Peri-implant Gum Disease FAQs

What is peri-implant gum disease?

Peri-implant gum disease refers to inflammation around implants presenting as swelling, soreness or infection of the tissues surrounding implants. There are two main forms of peri-implant gum disease: mucositis and peri-implantitis.

What causes it?

It is caused by a number of factors but most commonly it is caused by bacterial plaque on the implants or the crown they hold. Bacterial plaque is a bacterial colony formed by bacteria that live in the mouth normally. It is normally visible as a soft white film that forms on teeth and implants but can turn into a tougher hard deposit called calculus or tartar when left for as little as 24 hours in some patients.

Other causes of peri-implant gum disease include mechanical failure of implant components or crown cement irritation.

What is mucositis?

It is inflammation of the soft tissues around implants that has not resulted in bone loss. It is usually reversible with simple home cleaning methods and professional scaling by a hygienist for example. If left unaddressed it can lead to peri-implantitis.

What is Peri-implantitis?

It is inflammation of the soft tissues around implants that has resulted in bone loss. It is generally painless and continues to progress until it results in complete loss of the implant. It usually initially presents as mucositis which leads to bone loss and the gradual formation of spaces around the implants called pockets when the gums pull away from the implants. These pockets can harbour more bacteria leading to more inflammation. If not treated, the bone and tissues that support the implants are rapidly destroyed. Implanted teeth will eventually become loose and will need to be removed.

Can we predict who will suffer with peri-implantitis?

No reliable methods are available currently to predict if an individual patient will suffer from peri-implantitis.  However, patients belonging to the following groups are at a higher risk of developing peri-implantitis:

  1. Patients with high levels of plaque due to ineffective cleaning regimes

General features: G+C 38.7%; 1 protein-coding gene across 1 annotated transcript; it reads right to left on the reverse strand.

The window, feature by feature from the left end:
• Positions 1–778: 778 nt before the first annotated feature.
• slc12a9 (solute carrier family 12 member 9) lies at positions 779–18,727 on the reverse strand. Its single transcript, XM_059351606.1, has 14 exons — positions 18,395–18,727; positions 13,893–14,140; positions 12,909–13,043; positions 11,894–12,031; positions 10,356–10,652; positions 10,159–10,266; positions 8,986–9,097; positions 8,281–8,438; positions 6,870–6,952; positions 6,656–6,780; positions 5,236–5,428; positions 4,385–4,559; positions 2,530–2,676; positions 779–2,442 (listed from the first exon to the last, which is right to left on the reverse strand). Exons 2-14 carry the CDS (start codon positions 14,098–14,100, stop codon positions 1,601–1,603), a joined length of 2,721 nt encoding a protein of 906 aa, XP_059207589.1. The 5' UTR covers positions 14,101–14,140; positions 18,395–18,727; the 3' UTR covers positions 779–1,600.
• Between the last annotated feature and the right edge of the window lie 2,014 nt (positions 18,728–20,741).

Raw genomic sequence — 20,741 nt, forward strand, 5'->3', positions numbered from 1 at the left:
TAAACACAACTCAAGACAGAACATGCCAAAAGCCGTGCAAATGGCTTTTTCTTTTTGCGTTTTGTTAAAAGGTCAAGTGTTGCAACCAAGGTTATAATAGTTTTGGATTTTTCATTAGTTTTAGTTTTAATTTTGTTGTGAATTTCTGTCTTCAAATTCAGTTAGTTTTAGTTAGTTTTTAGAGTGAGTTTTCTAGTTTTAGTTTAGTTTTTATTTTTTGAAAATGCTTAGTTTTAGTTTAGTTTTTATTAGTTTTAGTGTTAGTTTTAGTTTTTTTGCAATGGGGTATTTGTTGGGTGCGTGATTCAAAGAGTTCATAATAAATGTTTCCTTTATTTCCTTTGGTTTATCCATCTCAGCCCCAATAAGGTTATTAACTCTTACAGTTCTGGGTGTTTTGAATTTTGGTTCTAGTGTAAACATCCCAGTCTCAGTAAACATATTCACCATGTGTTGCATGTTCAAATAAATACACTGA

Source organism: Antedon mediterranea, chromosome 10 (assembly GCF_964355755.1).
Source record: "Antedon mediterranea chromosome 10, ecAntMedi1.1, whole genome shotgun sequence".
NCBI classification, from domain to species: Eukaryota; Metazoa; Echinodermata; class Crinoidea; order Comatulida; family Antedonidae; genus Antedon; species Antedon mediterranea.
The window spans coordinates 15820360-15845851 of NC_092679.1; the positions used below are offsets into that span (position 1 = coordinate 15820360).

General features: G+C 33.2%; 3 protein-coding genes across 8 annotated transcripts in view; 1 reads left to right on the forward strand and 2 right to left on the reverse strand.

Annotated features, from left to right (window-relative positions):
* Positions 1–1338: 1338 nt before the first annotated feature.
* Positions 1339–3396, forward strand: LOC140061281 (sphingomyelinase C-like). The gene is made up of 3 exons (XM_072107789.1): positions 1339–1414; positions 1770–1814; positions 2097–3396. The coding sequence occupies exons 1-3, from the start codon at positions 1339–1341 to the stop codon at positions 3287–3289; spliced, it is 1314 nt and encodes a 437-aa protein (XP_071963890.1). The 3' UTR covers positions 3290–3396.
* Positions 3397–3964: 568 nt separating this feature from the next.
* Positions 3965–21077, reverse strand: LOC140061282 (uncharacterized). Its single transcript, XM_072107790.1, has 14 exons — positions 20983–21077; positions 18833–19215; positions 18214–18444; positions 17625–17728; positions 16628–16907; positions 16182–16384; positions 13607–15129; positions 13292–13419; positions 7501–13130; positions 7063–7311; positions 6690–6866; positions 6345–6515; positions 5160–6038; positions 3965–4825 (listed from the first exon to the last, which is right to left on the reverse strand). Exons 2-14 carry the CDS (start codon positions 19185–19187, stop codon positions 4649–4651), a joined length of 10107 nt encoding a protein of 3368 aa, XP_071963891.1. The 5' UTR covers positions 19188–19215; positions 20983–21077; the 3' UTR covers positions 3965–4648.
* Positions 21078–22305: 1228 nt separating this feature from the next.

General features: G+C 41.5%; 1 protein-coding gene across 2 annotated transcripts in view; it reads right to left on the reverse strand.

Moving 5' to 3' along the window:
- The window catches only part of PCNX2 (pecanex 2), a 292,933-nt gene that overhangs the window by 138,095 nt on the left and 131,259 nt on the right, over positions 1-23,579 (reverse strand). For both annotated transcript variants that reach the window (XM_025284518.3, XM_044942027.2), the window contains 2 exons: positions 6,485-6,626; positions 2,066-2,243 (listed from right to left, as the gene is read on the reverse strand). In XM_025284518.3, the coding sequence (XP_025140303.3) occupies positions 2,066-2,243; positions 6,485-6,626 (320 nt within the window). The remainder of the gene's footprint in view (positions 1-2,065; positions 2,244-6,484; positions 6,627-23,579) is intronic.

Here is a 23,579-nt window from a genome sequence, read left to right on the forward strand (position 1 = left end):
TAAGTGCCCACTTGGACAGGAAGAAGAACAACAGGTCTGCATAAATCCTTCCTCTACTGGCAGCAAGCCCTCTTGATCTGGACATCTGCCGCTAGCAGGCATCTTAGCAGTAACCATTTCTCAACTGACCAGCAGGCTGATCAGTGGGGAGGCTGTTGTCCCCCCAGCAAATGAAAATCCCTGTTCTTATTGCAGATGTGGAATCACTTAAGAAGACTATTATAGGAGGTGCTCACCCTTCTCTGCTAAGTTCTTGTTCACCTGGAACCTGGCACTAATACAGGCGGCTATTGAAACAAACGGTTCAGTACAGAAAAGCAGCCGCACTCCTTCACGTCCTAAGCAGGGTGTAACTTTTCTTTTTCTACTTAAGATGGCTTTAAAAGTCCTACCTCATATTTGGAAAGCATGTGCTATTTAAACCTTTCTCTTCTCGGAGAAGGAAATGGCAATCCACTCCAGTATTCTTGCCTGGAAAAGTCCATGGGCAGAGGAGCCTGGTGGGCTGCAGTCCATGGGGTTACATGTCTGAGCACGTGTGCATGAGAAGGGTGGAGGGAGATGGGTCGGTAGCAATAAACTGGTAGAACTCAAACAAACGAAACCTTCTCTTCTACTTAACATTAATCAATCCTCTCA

2. Patients with history of periodontitis commonly called gum disease
  3. Smokers
  4. Poorly controlled diabetic patients
  5. Patients with excessive alcohol consumption

How do I know if I have peri-implant gum disease?

You may have early peri-implant gum disease if:

  • Your gums are red and swollen
  • Your gums bleed easily when you brush or eat hard foods. Bleeding gums are not normal
  • You have bad breath
  • You may a salty or metallic taste in your mouth

With severe disease you may notice that:

  • Your implant becomes wobbly
  • Your gums have receded exposing the metallic portion of the implant

Take action if you notice these signs. Contact your dentist who may provide assistance or refer you to a periodontist. Early intervention will improve the success of any treatment and will help delay or prevent the loss of your implants.

Who is a periodontist?

Dental hygienists, in common with the rest of the dental team, are concerned with your total oral health. Dental hygienists are an essential part of a comprehensive dental team, particularly in a periodontal practice. They work under the supervision of the periodontists.

A dental hygienist is able to:

  • Provide advice on dietary risk factors for tooth sensitivity, tooth decay, or tooth surface erosion
  • Carry out superficial and deep cleaning (with local anaesthesia if required) and personalised oral hygiene instruction.
  • Suggest and provide specific treatments for tooth sensitivity.

What will the periodontist do?

The periodontist will undertake a detailed examination of your teeth and gums and provide you with a treatment plan aiming at providing you with a healthy, comfortable mouth and an aesthetically pleasing smile. This treatment plan may require the involvement of a number of specialists depending on the complexity of your current condition. You will be informed of that should the need arise.